The children who were selected to travel to France for treatment, were chosen because their cases met certain criteria – that of being children who require multiple surgical procedures.  Hazem Abu Odeh, 12 years old, also has, like Iman, suffers from nephritic syndrome – but has the complication of it being steroid-resistant.  16 year old, Alaa Abu Dagan, suffers from multiple wounds to her back and abdomen; as well as fractures and a dislocated shoulder, caused by an explosion. Amira al Ghirim, 15 years old, has severe crush wounds and old, infected explosion wounds – she was found after 4 days following an explosion that killed most of her family.  The only other survivor, her mother, believed Amira to be dead, and buried body parts that she thought were Amira’s.
The four children were the first wounded Palestinians to be refused passage through the Rafah border crossing since the beginning of the Israeli assault, except for the third day of the war, when patients were turned back as a result of Israeli bombardment near the border, according to Dr Hassan Khalaf, Assistant Deputy Minister of the Ministry of Health in Gaza.  Theirs, however, are proving to be just the first cases in what appears to be a new Egyptian government policy of refusing entry of Palestinian patients to Egypt.  Whilst all other patient-bearing ambulances were permitted through the Gaza-Egypt border crossing on Friday 23rd January, 40 patients from Al Shifa hospital in Gaza city were refused, along with the 4 children, the following day.  The same 40 patients were again refused passage through the border on Sunday 25th, and a further 8 women were refused passage on Monday 26th.
Hospital and health officials are baffled as to why Egypt has adopted this new policy of refusal.  “Nobody in Gaza strip can answer this question”, advised Dr Khalaf.  “This is a purely Egyptian issue.  And a political issue…This is part of the Egyptian policy against Gaza”.
Egyptian officials, however, claim they are carrying-out instructions from the Ministry of Health Operations Room in Ramallah (West Bank), which on 22nd January, released the following statement:
“The Ministry of Health would like to extend their sincere gratitude to all fellow countries that hosted and are currently hosting injured children who were dramatically hurt due to the vicious Israeli war on Gaza. However, the MoH would like now to provide and ensure treatment for the injured children in Gaza close to their families and friends.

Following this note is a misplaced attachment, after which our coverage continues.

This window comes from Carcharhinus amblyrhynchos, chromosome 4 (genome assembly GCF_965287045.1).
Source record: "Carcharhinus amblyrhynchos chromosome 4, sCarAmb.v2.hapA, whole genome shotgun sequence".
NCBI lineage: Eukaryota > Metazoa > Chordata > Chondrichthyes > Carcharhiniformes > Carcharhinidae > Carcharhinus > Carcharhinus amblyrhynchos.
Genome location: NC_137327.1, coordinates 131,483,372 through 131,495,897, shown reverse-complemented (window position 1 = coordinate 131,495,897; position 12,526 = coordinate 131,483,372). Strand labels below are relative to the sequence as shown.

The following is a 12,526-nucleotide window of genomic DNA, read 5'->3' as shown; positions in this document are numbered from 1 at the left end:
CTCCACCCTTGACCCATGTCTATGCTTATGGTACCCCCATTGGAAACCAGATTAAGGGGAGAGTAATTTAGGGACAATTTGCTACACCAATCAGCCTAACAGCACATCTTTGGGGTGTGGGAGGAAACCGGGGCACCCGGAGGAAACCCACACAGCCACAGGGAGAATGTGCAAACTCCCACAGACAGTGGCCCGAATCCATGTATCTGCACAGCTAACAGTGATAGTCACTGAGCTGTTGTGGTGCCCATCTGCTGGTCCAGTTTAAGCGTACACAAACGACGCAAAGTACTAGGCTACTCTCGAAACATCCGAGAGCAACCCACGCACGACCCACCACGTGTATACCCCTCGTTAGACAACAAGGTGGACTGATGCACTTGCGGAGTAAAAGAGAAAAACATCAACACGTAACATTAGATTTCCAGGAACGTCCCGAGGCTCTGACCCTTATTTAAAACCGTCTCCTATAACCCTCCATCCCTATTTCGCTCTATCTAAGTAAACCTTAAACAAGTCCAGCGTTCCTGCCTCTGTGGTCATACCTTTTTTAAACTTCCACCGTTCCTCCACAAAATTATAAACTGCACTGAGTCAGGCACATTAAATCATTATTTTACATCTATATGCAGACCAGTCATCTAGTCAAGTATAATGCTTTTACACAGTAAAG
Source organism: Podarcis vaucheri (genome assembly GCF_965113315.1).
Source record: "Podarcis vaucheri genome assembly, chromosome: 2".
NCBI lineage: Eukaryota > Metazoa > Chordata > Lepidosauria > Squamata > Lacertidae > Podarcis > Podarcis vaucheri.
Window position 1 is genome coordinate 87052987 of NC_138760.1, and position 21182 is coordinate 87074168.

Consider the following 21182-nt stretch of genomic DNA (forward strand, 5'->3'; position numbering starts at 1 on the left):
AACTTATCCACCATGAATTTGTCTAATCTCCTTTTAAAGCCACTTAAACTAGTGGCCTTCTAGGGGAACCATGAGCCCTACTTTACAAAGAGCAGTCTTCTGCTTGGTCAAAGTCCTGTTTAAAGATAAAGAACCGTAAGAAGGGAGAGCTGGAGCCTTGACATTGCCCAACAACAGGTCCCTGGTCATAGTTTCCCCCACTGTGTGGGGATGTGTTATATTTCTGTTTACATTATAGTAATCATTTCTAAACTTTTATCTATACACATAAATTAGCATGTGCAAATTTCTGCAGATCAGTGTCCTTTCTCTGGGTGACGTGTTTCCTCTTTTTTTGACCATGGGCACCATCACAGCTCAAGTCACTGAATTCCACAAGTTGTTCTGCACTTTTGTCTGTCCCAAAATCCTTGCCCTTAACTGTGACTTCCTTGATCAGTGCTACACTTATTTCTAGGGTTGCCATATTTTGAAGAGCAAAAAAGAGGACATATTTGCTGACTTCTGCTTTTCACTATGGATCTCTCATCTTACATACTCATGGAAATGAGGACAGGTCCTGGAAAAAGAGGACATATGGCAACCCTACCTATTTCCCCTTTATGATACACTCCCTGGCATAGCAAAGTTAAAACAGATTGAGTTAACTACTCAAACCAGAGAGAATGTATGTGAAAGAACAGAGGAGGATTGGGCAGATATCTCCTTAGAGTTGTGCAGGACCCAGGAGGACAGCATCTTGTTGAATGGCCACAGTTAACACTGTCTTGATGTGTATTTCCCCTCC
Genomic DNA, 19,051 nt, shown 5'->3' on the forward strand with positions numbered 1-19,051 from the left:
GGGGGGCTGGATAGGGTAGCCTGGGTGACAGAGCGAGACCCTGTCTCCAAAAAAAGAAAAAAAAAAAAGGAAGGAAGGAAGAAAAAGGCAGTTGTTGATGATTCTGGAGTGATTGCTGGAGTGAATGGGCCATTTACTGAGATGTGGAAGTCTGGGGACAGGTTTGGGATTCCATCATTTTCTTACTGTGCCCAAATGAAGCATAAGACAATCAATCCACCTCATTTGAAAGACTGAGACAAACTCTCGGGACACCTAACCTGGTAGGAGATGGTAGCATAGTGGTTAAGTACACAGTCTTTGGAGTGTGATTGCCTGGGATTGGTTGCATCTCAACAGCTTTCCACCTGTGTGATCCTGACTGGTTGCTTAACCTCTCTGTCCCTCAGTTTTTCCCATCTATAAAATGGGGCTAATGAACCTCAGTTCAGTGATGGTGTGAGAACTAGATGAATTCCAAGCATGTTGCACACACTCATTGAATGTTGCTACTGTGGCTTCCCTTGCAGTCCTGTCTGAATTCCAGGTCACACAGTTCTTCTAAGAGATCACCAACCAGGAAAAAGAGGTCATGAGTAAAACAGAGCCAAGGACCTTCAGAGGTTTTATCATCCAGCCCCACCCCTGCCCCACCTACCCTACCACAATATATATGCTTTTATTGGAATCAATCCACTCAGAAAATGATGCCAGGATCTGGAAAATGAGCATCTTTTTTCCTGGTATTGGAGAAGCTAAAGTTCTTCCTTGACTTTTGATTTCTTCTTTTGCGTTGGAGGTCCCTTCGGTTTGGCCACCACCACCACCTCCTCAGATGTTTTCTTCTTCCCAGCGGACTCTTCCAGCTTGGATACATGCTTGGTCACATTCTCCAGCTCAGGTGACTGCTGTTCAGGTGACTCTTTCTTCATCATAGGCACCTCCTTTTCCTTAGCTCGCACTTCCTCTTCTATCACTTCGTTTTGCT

A high percentage of the martyrs have been children due to their vulnerability to tolerate severe injuries, and those who were fortunate enough to survive have been treated in the hospitals in Gaza. We therefore see no more reason to refer anymore children for treatment abroad.”

Of course the MoH in Ramallah has no way to “provide and ensure treatment for the injured children in Gaza, close to their families and friends”.  It hasn’t prevented them from issuing the decree, however.  Dr Khalaf, whilst generous in his praise for the work of the doctors and hospital staff in Gaza’s hospitals for the ways in which they coped during the attacks, is also realistic about the types of care than can be offered to patients in Gaza.  “We are not an eminent medical centre here”, he said, referring to Al Shifa hospital.  “There is a level of expertise that is available in Europe and the United States that is not available here”.
It seems the Egyptian government is not just operating under instructions from Ramallah, however.  Dr Khalaf advises that Palestinian patients who have been offered treatment abroad (eg. in Europe and the US) have been prevented by Egyptian officials from leaving Egypt since 11th January – long before the PA issued its ridiculous statement.  Indeed, currently there are 2 children from the PalMed/IHH program who are being held in Eyptian hospitals, after having been permitted to pass through the Rafah crossing.  Egyptian officials are reportedly refusing to allow them to travel on to France.
Mohammad al Ajla, 14 years old, has suffered multiple amputations as a result of explosion injuries; and Bissan Sallak, 8 years old, has multiple injuries to her abdomen, chest, diaphragm, lung and liver – also as a result of an explosion.
Currently, Egyptian authorities are claiming that only patients who cannot be treated in Egypt should be allowed to travel abroad, despite the fact that the patients in question are not citizens of Egypt, and, as such, in theory, in no way subject to Egyptian governmental decisions of this kind.
At the same time, the vast majority of Palestinian patients with white phosphorus wounds who have been transfered through the Rafah border crossing to Egypt, have been channeled into military hospitals, where they cannot be accessed by journalists or civilians.  One might be forgiven for thinking Egypt is colluding in hiding Israeli war crimes.
At any rate, the actions of the Egyptian government, in refusing to allow Palestinian patients through to Egypt and further abroad, and in maintaining a closed border with Gaza throughout the siege, demonstrates an undeniable level of culpability.  As Dr Khalaf remarked: “They are playing an important role in our suffering”.